Many homeowners look at rising house prices in their neighborhood and think they're getting rich quick.
They should take a second look.
After adjusting for inflation, many housing markets still are below the peaks seen in 2005 or 2006 -- just before the housing bubble burst. Just as with other investments, it's wise to think of home prices in inflation-adjusted numbers, not merely nominal figures, since the gain you realize on property produces dollars that have shrunk due to years of inflation.
Even in pricey markets such as San Francisco and Boston, home prices remain below former highs, according to an analysis by Real Estate Decoded. The analysis took the Case Shiller Home Price Indices, which are based on repeat sales of single-family homes in various markets, and adjusted them for inflation since 2000.
Notably, Midwest markets' real (inflation-adjusted) housing prices are still below 2000 levels, according to Real Estate Decoded. In December 2019, Detroit and Cleveland home prices were at 84% and 83%, respectively, of their 2000 prices on a real basis. And Chicago home prices were only at 94%.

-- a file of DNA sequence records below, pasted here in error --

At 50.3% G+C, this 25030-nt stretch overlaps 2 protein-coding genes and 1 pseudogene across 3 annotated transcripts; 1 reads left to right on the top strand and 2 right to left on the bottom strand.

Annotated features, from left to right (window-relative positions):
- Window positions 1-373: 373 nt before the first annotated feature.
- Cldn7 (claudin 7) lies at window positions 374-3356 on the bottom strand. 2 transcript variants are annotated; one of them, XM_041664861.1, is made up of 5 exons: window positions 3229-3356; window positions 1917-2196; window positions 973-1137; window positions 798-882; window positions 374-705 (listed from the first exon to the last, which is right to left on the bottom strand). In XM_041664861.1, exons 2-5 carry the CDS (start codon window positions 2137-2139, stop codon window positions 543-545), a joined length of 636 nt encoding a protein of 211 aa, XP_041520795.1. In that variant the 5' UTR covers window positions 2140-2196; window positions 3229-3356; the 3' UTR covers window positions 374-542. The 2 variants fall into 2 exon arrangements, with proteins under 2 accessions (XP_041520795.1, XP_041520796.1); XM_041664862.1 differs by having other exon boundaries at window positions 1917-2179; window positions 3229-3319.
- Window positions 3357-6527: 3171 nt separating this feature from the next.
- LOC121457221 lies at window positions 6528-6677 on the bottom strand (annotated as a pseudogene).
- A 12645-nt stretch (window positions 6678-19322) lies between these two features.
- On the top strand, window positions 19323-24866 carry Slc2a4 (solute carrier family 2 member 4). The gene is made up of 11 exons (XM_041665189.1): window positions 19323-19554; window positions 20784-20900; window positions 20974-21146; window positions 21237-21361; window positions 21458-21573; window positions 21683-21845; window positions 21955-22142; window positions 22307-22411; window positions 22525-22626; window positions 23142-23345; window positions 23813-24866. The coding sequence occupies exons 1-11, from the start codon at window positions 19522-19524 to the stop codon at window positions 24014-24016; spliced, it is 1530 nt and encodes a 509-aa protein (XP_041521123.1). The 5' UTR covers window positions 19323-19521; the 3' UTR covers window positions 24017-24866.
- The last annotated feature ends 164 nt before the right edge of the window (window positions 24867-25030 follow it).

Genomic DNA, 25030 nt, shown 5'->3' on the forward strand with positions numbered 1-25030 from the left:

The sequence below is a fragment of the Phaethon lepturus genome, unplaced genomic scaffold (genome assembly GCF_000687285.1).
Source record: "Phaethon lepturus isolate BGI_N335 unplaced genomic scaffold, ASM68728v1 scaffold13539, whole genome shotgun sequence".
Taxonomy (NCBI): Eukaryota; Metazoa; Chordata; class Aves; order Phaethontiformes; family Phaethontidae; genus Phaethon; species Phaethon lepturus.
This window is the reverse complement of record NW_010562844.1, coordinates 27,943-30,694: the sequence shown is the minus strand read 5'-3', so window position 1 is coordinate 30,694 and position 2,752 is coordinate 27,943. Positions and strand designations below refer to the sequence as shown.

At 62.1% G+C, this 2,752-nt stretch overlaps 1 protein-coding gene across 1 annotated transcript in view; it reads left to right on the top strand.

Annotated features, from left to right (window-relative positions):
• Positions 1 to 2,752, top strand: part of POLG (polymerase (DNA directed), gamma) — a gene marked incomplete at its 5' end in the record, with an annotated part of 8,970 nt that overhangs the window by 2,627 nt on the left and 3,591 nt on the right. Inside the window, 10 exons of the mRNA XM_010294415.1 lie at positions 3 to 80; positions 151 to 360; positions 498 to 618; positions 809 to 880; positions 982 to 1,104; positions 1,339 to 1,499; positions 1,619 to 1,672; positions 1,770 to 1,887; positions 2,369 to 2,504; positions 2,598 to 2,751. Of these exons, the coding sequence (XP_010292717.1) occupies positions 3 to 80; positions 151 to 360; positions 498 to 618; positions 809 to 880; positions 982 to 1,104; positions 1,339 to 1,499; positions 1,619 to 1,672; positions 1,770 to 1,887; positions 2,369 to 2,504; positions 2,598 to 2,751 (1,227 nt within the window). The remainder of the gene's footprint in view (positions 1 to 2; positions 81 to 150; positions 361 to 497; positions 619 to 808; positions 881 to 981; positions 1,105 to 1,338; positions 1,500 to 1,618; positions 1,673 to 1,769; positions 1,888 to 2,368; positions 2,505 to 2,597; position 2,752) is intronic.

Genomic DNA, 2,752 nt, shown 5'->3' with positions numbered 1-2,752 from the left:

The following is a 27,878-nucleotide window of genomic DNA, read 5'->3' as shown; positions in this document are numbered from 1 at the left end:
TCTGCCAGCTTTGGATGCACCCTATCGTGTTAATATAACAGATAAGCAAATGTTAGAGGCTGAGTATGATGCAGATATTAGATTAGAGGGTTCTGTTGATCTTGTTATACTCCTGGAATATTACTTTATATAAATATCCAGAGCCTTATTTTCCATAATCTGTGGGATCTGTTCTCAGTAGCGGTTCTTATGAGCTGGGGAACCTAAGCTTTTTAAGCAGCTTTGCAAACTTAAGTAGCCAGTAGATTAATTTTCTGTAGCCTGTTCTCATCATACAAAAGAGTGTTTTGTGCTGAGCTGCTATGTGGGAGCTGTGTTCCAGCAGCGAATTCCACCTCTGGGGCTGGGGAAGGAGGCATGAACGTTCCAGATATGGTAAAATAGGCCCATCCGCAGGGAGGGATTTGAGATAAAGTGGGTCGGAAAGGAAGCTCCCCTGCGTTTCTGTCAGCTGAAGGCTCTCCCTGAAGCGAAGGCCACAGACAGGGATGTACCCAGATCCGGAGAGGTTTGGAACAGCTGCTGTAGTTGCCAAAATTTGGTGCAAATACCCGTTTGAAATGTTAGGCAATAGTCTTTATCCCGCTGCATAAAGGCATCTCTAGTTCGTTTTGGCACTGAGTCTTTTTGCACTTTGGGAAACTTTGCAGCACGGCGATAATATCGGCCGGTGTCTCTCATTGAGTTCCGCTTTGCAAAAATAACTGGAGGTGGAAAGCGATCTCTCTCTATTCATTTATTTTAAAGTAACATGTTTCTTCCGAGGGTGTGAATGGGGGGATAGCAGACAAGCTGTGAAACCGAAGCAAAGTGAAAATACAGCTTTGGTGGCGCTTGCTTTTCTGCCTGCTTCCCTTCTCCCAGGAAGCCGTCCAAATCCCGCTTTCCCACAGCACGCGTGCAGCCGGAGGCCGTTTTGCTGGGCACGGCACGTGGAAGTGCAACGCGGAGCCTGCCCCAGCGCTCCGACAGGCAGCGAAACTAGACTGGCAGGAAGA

Depending on whether you're a buyer or a seller, that makes the Midwest a bargain or a tough place to unload a house profitably. Of course, hot neighborhoods in any city tend to rise swiftly and show significant gains. But overall, these markets remain depressed. Population loss is part of it. A shrinking city has less overall demand for housing units.
"These towns didn't have a bubble," said John Wake, the founder of Real Estate Decoded. "But they still had a bust."
It matters because homes are the biggest investment for a majority of Americans. Neighborhood differences aside, those who owned a home in those three Midwest cities, on average, have seen their investment lose value on a real basis over the past two decades.
That means many will walk away with less money when they decide to sell that home. They'll be able to borrow less if they take out a home equity loan or reverse mortgage. And they will leave less money to their children than people in more robust markets.
To be sure, some markets have climbed above their pre-housing bust levels, in part because their prior peaks were restrained. Dallas has a rapidly growing economy but -- unlike California or the Northeast -- few constraints on housing supply. The result is that plenty of new housing is being built, which avoids price bubbles.